For many people, using substances is something they do to combat symptoms of a mental health condition such as depression or anxiety. This is called having a co-occurring disorder. But some people use substances just because they like the way they make them feel. For these individuals, the psychological impact comes later, once they have become addicted.
How do Drugs and Alcohol Change a Person’s Brain?
The National Institute on Drug Abuse offers some great information on how drugs impact the human brain – the most complex organ in the body. The brain carries a lot of responsibility. It regulates the body’s basic, everyday functions, dictates a person’s behaviors, and allows for us to respond to the world around us.
There is a series of neurons within the brain that are responsible for sending messages back and forth to each other. Neurotransmitters are sent across synapses and they attach to receptors on the receiving neuron. It works similar to the way a key works in a lock.
When a person is addicted to drugs or alcohol, these substances interfere with the way these messages are sent. Some types of drugs (such as opioids and cannabis) have natural neurotransmitters within the body. In a sense, they are the “key” that fits that type of lock. But they do not work the same way, and they can cause abnormal messages to be sent.
The Role of Dopamine in Addiction
Most addictions are driven because of dopamine. The pleasure or euphoria that people experience when they use is a direct result of increased dopamine being released into the brain. Some drugs also block the re-uptake of that excess dopamine, which causes the euphoria to last a long time.
Our brains were made to help us survive, and when we experience pleasurable, dopamine-releasing activities, we are inclined to repeat them. This is why people continue to perform these behaviors over and over again. But this cycle can interrupt the natural dopamine response, which is what leads to addiction.
People typically experience dopamine surges when something good happens to them. They may enjoy a delicious dinner or dessert, spend time with a close friend, or do anything else that makes them happy. Those are healthy and appropriate dopamine surges. But when drugs are introduced, over time, they block the brain’s ability to create this chemical on its own. There comes a point in time when they need to use their drug of choice to experience any kind of happiness at all. This is why people say that they do not feel like themselves unless they are using.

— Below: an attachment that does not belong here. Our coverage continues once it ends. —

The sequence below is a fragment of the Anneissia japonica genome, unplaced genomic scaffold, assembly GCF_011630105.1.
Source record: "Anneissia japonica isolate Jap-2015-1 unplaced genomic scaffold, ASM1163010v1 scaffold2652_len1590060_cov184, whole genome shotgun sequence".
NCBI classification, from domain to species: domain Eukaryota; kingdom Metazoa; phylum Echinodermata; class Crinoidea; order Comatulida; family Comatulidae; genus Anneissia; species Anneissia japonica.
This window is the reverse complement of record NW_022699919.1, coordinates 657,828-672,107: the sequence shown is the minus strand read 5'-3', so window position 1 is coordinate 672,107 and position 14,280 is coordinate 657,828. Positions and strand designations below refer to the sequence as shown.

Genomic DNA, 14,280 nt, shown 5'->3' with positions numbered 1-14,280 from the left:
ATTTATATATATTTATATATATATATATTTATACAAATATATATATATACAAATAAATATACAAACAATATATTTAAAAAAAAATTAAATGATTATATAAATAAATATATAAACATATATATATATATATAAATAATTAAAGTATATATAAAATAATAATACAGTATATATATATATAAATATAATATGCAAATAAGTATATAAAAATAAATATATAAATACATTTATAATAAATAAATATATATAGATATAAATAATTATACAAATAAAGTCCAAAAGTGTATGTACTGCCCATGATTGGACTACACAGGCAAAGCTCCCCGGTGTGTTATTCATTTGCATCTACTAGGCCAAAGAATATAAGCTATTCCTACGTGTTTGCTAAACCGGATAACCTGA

Understanding the Disease Model of Addiction
For the longest time, it was argued that addiction was not a disease; it was a weakness in character. Some people still hold true to that belief, and as a result, they feel completely powerless to overcome their substance abuse problems. That belief also contributes to the stigma of addiction, and it minimizes the challenge of recovering.
As we mentioned earlier, most medical associations define addiction as a disease. They liken it to other diseases, such as diabetes, heart disease, and cancer. These are all conditions that need to receive ongoing treatment. When treatment ceases, 9 times out of 10, the condition will only get worse.
Some people may be predisposed to becoming addicted to drugs or alcohol, and they may or may not be aware of the risks. There is about a 50% chance that someone with genetic risk factors will develop an addiction. The same is true for other types of diseases as well.
On the other side, there are those who argue that addiction is a choice, and it is not a disease. In an article on the ModernMedicine Network website, Dr. Jeffrey A. Schaler, Ph.D. weighed in with his point of view by saying:
“The person we call an addict always monitors their rate of consumption in relation to relevant circumstances. For example, even in the most desperate, chronic cases, alcoholics never drink all the alcohol they can. They plan ahead, carefully nursing themselves back from the last drinking binge while deliberately preparing for the next one. This is not to say that their conduct is wise, simply that they are in control of what they are doing. Not only is there no evidence that they cannot moderate their drinking, there is clear evidence that they do so, rationally responding to incentives devised by hospital researchers. Again, the evidence supporting this assertion has been known in the scientific community for years.”
Others have argued similar points saying that:
- Addiction cannot be transmitted to other people, so it is not contagious.
- Addiction is not an autoimmune condition.
- Addiction is not degenerative.
- Addiction is self-induced, so people acquire it for themselves.
- Addiction can be stopped as long as a person makes the decision to stop using.
While these are all interesting points, science says otherwise.
The Bottom Line: Is Addiction a Disease?
With so many different agencies making claims and presenting facts that support addiction as a disease, it is hard to argue the point. Most experts agree with one statement:
Addiction is a disease that begins with a choice.
There is no denying the fact that compulsively using drugs or alcohol changes how the way the brain responds in various situations. That applies to times of stress, receiving rewards and maintaining self-control. Also, some of the changes that occur can be long-term, and may not be undone just because the substance abuse stops.
It can be helpful to take a look at how addiction compares with heart disease. Both of them:
- Cause a disruption in the regular functioning of a vital bodily organ.
- Can lead to a decrease in a person’s quality of life.
- Can lead to an increased risk of premature death.